variation for all measures used in this analysis (Table 2).
This, in addition to the large sample, decreases the likelihood that any one individual will fall into the high-risk
quartile for all measures. These cross-sectional data suggest that stress load may not change greatly with age in
Samoans, perhaps indicating that all middle-aged Samoans share population-wide elevated risks for CDCs. Well
integrated into cosmopolitan ways of life, the American
Samoan population tends to share physiological and
socio-cultural risks for CDCs common to the U.S. population. The Samoans however experienced these cultural
and environmental alterations relatively recently, and
risk profiles continue to increase among middle-aged
individuals, while being lower in the oldest segments
American Journal of Physical Anthropology—DOI 10.1002/ajpa
COMPOSITE ESTIMATES OF STRESS IN AMERICAN SAMOANS
(Bindon et al., 1997). Modernization and cosmopolitan
lifestyles came late but fast to Samoa. During World
War II, the Samoan Islands went from an out-of-the-way
South Pacific paradise to the center of allied naval forces
and logistics for the Pacific war. Culture change and
physiological responses were rapid in American Samoa
during and following the war (Baker et al., 1986). Major
changes in the economy and opportunities for wage labor
greatly altered traditional subsistence and socio-cultural
patterns. Only later, during the 1960s and 70s, as more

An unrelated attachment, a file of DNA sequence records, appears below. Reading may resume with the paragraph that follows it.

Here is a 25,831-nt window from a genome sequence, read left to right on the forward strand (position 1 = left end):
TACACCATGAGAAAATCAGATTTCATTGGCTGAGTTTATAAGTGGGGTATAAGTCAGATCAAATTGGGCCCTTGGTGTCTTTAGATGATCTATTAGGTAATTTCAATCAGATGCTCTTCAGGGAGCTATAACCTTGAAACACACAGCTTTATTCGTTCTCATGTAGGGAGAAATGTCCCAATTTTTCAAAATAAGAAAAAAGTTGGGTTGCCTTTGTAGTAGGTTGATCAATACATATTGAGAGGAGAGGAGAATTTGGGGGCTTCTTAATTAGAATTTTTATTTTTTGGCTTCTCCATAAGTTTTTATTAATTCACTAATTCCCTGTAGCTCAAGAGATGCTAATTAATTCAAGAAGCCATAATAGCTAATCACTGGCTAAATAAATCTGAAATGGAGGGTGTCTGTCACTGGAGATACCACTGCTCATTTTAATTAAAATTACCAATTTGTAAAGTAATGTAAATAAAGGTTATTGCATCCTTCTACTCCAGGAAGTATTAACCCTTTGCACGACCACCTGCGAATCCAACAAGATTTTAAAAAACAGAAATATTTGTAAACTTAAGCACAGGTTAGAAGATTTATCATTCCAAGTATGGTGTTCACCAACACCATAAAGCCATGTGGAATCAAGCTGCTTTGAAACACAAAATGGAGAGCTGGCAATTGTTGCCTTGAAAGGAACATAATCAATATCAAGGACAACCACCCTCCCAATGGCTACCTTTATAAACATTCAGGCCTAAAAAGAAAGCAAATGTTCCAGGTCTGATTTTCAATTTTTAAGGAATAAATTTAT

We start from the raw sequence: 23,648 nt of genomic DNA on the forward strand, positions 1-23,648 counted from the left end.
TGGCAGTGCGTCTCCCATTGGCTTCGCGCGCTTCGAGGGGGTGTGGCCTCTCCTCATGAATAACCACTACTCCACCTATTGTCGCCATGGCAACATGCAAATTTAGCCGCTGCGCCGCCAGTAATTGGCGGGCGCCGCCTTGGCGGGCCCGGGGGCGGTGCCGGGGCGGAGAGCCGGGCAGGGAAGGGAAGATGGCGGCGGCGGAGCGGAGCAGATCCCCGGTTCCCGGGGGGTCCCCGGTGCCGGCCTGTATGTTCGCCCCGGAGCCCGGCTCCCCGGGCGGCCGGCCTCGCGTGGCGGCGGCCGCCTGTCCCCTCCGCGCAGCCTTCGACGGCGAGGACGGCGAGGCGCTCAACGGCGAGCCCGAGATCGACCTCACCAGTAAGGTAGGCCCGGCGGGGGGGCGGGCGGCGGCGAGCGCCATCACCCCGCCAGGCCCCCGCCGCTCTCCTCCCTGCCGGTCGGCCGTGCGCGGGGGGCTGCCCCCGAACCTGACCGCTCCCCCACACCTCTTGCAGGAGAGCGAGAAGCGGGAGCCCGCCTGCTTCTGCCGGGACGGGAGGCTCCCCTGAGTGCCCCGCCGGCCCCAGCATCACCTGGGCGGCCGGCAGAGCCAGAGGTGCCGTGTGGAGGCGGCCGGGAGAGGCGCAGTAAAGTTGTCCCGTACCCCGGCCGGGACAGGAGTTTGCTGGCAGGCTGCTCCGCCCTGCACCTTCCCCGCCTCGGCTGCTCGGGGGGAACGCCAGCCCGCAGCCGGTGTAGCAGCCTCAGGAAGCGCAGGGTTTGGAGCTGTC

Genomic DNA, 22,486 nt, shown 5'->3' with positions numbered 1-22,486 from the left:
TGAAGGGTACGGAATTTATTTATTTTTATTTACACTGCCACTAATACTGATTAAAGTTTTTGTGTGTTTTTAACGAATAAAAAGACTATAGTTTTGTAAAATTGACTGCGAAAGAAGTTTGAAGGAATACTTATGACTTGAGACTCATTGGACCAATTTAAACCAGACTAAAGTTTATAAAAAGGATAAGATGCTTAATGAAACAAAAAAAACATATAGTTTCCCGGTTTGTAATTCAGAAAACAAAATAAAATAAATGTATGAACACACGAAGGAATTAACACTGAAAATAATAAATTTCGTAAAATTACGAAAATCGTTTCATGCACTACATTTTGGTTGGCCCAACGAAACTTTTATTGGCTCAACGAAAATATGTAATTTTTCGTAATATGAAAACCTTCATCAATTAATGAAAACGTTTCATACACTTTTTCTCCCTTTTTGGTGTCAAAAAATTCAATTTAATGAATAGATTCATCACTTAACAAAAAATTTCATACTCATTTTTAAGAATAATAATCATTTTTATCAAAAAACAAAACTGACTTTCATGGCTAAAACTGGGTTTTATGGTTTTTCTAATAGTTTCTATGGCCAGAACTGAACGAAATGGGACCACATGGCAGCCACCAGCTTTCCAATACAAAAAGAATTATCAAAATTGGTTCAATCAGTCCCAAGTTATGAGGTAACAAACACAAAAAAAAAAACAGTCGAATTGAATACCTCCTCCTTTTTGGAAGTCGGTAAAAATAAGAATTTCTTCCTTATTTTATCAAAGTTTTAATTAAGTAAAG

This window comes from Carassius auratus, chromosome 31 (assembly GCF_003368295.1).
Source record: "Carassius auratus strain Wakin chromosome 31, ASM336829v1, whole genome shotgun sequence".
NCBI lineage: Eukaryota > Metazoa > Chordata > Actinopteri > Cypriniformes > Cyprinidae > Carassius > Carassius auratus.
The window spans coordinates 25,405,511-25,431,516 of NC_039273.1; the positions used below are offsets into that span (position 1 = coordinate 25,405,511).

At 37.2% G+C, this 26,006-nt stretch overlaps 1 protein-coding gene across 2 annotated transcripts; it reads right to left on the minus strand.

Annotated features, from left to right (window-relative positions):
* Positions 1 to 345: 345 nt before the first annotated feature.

Samoans participated in formal schooling and nonlabor
occupations, did patterns of physical activity decline
greatly and dependence on nonlocal resources increase.
At this time Samoan body sizes and proportions also
began increasing precipitously. The oldest Samoans in
our sample are those who grew and developed before
these massive changes, the middle-aged experienced
many of these changes, and the youngest are physically
the largest Samoans ever.
Observed associations with type II diabetes support suggestions that composite assessments of stress load provide
a useful quantitative measure of stress and a predictive
tool for assessing risks for CDCs, and, by extension, senescent alterations cross culturally. Associations between
stress and diabetes might be expected in this analysis
since many of the risk factors used herein also are used to
define Syndrome X (the metabolic syndrome). It could even
be suggested that AL and Syndrome X are inseparable,
such that AL simply is an assessment of the latter (see
also Seeman et al., 2004). However, non-Syndrome X physiological variables have been incorporated into AL calculations in recent years, without reducing associations with
outcomes (Stewart 2006). If AL was simply a proxy for
Syndrome X, AL should be highly associated with age, due
to the latter’s strong association with age across multiple
populations. However, results presented here suggest that
stress loads respond to socio-cultural changes and may
even reflect biocultural interactions, but are not closely
associated with age in this sample of Samoans. The consistency and ease of replicating allostatic load assessments in
U.S. samples also may in part reflect similar widely shared
cultural attributes. These results suggest that multiple
other CDCs associated with cardiovascular, pulmonary,
and hormonal function may be usefully examined using
this stress load model.
Estimates of stress load reported here were based
mainly on secondary modulators of stress responses,
except for insulin. They provide data to formulate
hypotheses for future studies of stress in Samoans. For
one, risk factor composites appear to be a useful tool for